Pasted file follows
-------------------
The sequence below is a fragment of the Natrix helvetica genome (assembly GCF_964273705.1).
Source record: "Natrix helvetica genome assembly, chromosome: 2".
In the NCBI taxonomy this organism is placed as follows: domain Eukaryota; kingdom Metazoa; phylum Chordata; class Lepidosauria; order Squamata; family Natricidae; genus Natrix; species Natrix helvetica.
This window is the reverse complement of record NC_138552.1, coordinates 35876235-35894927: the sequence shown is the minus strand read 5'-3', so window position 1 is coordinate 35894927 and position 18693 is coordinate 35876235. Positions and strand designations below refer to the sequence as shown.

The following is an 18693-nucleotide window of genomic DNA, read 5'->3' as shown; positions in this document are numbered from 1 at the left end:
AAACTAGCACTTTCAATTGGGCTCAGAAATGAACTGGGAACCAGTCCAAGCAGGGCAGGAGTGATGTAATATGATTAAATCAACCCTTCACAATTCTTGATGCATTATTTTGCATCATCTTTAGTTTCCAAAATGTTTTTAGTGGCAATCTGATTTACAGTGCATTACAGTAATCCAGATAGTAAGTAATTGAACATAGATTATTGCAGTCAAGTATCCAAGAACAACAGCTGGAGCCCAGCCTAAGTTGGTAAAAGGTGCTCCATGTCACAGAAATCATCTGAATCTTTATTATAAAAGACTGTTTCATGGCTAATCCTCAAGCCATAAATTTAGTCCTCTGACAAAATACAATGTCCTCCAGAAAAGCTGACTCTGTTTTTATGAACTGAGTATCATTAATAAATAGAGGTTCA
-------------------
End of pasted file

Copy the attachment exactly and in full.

The sequence below is a fragment of the Natrix helvetica genome (assembly GCF_964273705.1).
Source record: "Natrix helvetica genome assembly, chromosome: 2".
In the NCBI taxonomy this organism is placed as follows: domain Eukaryota; kingdom Metazoa; phylum Chordata; class Lepidosauria; order Squamata; family Natricidae; genus Natrix; species Natrix helvetica.
This window is the reverse complement of record NC_138552.1, coordinates 35876235-35894927: the sequence shown is the minus strand read 5'-3', so window position 1 is coordinate 35894927 and position 18693 is coordinate 35876235. Positions and strand designations below refer to the sequence as shown.

The following is an 18693-nucleotide window of genomic DNA, read 5'->3' as shown; positions in this document are numbered from 1 at the left end:
AAACTAGCACTTTCAATTGGGCTCAGAAATGAACTGGGAACCAGTCCAAGCAGGGCAGGAGTGATGTAATATGATTAAATCAACCCTTCACAATTCTTGATGCATTATTTTGCATCATCTTTAGTTTCCAAAATGTTTTTAGTGGCAATCTGATTTACAGTGCATTACAGTAATCCAGATAGTAAGTAATTGAACATAGATTATTGCAGTCAAGTATCCAAGAACAACAGCTGGAGCCCAGCCTAAGTTGGTAAAAGGTGCTCCATGTCACAGAAATCATCTGAATCTTTATTATAAAAGACTGTTTCATGGCTAATCCTCAAGCCATAAATTTAGTCCTCTGACAAAATACAATGTCCTCCAGAAAAGCTGACTCTGTTTTTATGAACTGAGTATCATTAATAAATAGAGGTTCA